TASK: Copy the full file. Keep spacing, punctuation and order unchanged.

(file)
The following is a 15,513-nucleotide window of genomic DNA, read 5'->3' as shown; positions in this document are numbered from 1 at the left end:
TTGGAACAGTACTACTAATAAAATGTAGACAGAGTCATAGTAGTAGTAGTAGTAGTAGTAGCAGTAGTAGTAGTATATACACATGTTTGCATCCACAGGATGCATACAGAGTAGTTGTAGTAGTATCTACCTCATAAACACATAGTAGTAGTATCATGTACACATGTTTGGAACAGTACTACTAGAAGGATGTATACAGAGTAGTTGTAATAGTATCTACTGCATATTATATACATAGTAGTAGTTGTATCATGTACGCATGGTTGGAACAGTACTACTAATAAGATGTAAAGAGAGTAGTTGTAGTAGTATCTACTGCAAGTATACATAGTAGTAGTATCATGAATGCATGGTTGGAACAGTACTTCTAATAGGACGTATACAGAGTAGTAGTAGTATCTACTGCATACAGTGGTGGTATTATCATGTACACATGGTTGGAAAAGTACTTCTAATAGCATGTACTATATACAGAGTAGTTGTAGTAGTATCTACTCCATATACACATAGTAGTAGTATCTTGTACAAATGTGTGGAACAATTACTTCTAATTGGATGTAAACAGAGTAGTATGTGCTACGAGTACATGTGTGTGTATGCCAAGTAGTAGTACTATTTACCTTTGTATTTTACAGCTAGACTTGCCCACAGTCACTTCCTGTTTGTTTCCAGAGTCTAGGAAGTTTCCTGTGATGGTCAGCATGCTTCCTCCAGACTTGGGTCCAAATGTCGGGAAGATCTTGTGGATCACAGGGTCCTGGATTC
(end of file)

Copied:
The following is a 15,513-nucleotide window of genomic DNA, read 5'->3' as shown; positions in this document are numbered from 1 at the left end:
TTGGAACAGTACTACTAATAAAATGTAGACAGAGTCATAGTAGTAGTAGTAGTAGTAGTAGCAGTAGTAGTAGTATATACACATGTTTGCATCCACAGGATGCATACAGAGTAGTTGTAGTAGTATCTACCTCATAAACACATAGTAGTAGTATCATGTACACATGTTTGGAACAGTACTACTAGAAGGATGTATACAGAGTAGTTGTAATAGTATCTACTGCATATTATATACATAGTAGTAGTTGTATCATGTACGCATGGTTGGAACAGTACTACTAATAAGATGTAAAGAGAGTAGTTGTAGTAGTATCTACTGCAAGTATACATAGTAGTAGTATCATGAATGCATGGTTGGAACAGTACTTCTAATAGGACGTATACAGAGTAGTAGTAGTATCTACTGCATACAGTGGTGGTATTATCATGTACACATGGTTGGAAAAGTACTTCTAATAGCATGTACTATATACAGAGTAGTTGTAGTAGTATCTACTCCATATACACATAGTAGTAGTATCTTGTACAAATGTGTGGAACAATTACTTCTAATTGGATGTAAACAGAGTAGTATGTGCTACGAGTACATGTGTGTGTATGCCAAGTAGTAGTACTATTTACCTTTGTATTTTACAGCTAGACTTGCCCACAGTCACTTCCTGTTTGTTTCCAGAGTCTAGGAAGTTTCCTGTGATGGTCAGCATGCTTCCTCCAGACTTGGGTCCAAATGTCGGGAAGATCTTGTGGATCACAGGGTCCTGGATTC